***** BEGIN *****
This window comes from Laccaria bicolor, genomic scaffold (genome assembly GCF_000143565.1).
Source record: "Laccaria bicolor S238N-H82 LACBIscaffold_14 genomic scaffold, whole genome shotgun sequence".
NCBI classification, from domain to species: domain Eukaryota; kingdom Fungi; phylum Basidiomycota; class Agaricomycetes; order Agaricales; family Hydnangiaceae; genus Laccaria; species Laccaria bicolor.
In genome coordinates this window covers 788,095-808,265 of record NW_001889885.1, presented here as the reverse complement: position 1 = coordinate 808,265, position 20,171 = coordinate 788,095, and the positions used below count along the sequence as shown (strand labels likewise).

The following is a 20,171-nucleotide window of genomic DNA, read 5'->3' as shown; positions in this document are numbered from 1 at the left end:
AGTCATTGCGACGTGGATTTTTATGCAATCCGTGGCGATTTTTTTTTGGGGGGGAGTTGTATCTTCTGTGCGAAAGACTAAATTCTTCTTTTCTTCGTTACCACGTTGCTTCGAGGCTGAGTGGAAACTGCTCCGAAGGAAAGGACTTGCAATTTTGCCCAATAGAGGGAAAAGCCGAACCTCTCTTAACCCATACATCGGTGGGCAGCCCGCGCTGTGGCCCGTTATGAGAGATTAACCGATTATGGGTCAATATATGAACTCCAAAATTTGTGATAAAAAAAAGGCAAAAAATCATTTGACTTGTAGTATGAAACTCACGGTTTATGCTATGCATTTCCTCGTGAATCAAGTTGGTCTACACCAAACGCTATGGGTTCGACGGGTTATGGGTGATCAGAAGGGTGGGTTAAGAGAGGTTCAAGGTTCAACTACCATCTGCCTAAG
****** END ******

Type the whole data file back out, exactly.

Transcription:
This window comes from Laccaria bicolor, genomic scaffold (genome assembly GCF_000143565.1).
Source record: "Laccaria bicolor S238N-H82 LACBIscaffold_14 genomic scaffold, whole genome shotgun sequence".
NCBI classification, from domain to species: domain Eukaryota; kingdom Fungi; phylum Basidiomycota; class Agaricomycetes; order Agaricales; family Hydnangiaceae; genus Laccaria; species Laccaria bicolor.
In genome coordinates this window covers 788,095-808,265 of record NW_001889885.1, presented here as the reverse complement: position 1 = coordinate 808,265, position 20,171 = coordinate 788,095, and the positions used below count along the sequence as shown (strand labels likewise).

The following is a 20,171-nucleotide window of genomic DNA, read 5'->3' as shown; positions in this document are numbered from 1 at the left end:
AGTCATTGCGACGTGGATTTTTATGCAATCCGTGGCGATTTTTTTTTGGGGGGGAGTTGTATCTTCTGTGCGAAAGACTAAATTCTTCTTTTCTTCGTTACCACGTTGCTTCGAGGCTGAGTGGAAACTGCTCCGAAGGAAAGGACTTGCAATTTTGCCCAATAGAGGGAAAAGCCGAACCTCTCTTAACCCATACATCGGTGGGCAGCCCGCGCTGTGGCCCGTTATGAGAGATTAACCGATTATGGGTCAATATATGAACTCCAAAATTTGTGATAAAAAAAAGGCAAAAAATCATTTGACTTGTAGTATGAAACTCACGGTTTATGCTATGCATTTCCTCGTGAATCAAGTTGGTCTACACCAAACGCTATGGGTTCGACGGGTTATGGGTGATCAGAAGGGTGGGTTAAGAGAGGTTCAAGGTTCAACTACCATCTGCCTAAG